We are a commune of inquiring, skeptical, politically centrist, capitalist, anglophile, traditionalist New England Yankee humans, humanoids, and animals with many interests beyond and above politics. Each of us has had a high-school education (or GED), but all had ADD so didn't pay attention very well, especially the dogs. Each one of us does "try my best to be just like I am," and none of us enjoys working for others, including for Maggie, from whom we receive neither a nickel nor a dime. Freedom from nags, cranks, government, do-gooders, control-freaks and idiots is all that we ask for.
Two years ago I signed on for this master's "programme" at King's College London, where half of my classmates were majors in the British army and the rest were civilians and military around the world. The discipline is War in the Modern World--i.e., 1945 to date. Since everyone else in the course was born after 1970, it didn't surprise me that none of the students remembered the harsh days that followed the Second World War, nor our tutors either. But the textbooks--surely they got it right?
I know what tough times Great Britain had after the cessation of World War II hostilities. My parents had a good friend in Bristol. We were sending her care packages for at least 10 years after the "end" of the war. You know, luxuries like preserved meat, butter, sugar, stuff like that.
The Marshall Plan was not a con. It was a lifesaver to many Europeans. I hate revisionist history, especially when it's history I lived through.
WWII was simply the final straw in the demise of a once huge empire and the once most powerful country on Earth.
Actually one can trace the beginning of the end of Great Britain to August 4, 1914 when she declared war on Germany. Within nine months G.B. was literally out of ammo and the government resigned. Lloyd George became P.M. and immediately set about seeking US help even though Woodrow Wilson's policy was strict neutrality.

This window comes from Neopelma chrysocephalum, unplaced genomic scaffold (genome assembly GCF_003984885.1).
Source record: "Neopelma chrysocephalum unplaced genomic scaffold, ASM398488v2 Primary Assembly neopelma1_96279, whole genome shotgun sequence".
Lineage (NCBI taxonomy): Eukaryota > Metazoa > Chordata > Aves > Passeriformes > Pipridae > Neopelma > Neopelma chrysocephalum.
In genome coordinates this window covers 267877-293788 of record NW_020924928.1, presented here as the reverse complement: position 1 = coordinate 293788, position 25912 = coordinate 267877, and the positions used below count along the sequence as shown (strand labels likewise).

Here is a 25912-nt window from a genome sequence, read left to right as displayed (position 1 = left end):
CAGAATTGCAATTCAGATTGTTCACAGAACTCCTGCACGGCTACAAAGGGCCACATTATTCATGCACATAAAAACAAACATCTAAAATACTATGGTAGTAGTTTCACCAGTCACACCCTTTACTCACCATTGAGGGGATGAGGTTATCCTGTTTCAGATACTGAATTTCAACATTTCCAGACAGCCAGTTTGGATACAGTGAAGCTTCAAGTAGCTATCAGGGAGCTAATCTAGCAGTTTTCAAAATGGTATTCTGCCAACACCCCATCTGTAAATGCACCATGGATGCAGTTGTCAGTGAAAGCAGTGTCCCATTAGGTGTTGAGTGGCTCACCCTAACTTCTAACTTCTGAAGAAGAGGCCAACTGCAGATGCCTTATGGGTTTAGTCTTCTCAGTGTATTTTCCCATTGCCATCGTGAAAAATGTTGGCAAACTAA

Lloyd George, not to be deterred , for it meant G.B. survival as an empire had his good friend J.P. Morgan begin to finance the war on a sub rosa basis. However much reisitence was met within the US given that 1 in 10 Americans via immigration in the previous ten years was German, and another huge population of Irish who hated the Brits. Nonetheless J.P. and Lloyd George prevailed. Lloyd uses an intermediary, W,G Runciman to represent G.B. in secret, with Morgan. J.P became the official provider for Gr. Britain even as she lost ground and money.
By 1915 GB needed a 15 billion dollar loan which Wilson's cabinet forced him to provide. Wilson now knew the contagion of war could not be contained simply in Europe.
By July 1916 the Battle of the Somme had turned the fields into an abattoir with 20,000 men killed in the first hour and a half.. It was then that the approximately 10 million already dead and another 100 million who wished they were realized they had a world so distorted that their continent was simply blank idiocy, a slaughterhouse inhabited by dead men and millions of unmarried women who would never find a mate.
That was the end of GB's empire. American took her place. Now we are facing our time of blank idiocy.
GB never recovered. Empire and power gone forever. The wheel never stops turning and now we wonder about our primacy.
Collateralized Debt Obligations (CDO) structuring. I wanted to know what I am missing: why is the market so sanguine in the face of deteriorating collateral values in the mortgage market? One of my theses has been that, as the mortgage market deteriorates, investors holding CDO as an investment would realize losses and this would feed into other risky asset classes. Why aren’t losses being seen when the market is clearly deteriorating?
The answer gleaned from articles is simple and scary: [und]conflict of interest. [/und]
Due to the many layers of today's complicated credit products, the assumptions used to dictate the pricing and outcome of CDO are extremely subjective. The process is so subjective in fact that in order to make the market work an “impartial” pricing mechanism must exist that the entire market relies upon. [und]Enter the credit agencies[/und]
They use their models, which are not sensitive to current or expected economic activity, but are based almost entirely on past and current default rates and cash flow to price the risk. This of course raises two issues.
First, it is questionable whether "recent" experienced losses over the last few years really represent the worst of the credit market (conservative). But even more importantly, it raises a huge conflict of interest: the credit agency's customers are the very issuers of the tranches they rate. The credit agencies, therefore, need to compete for business based at least in part on the ratings they are willing to give these tranches. As a result, they will only downgrade when forced to by experienced losses; not rising default rates, not a worsening economy, but only actual, experienced losses. Even more disturbing, they will be most reluctant to downgrade the riskiest tranches (the equity tranches) since those continue to be owned by the issuers even after the deal is sold.
So even though the mortgage market has deteriorated substantially, mark-to-market losses by those holding the CDO paper have generally not been realized simply because the rating agencies have not changed their ratings for all the above reasons. Accounting rules only require holders of the paper to mark prices according to the accepted model, not actual prices. Then I got sick and puked.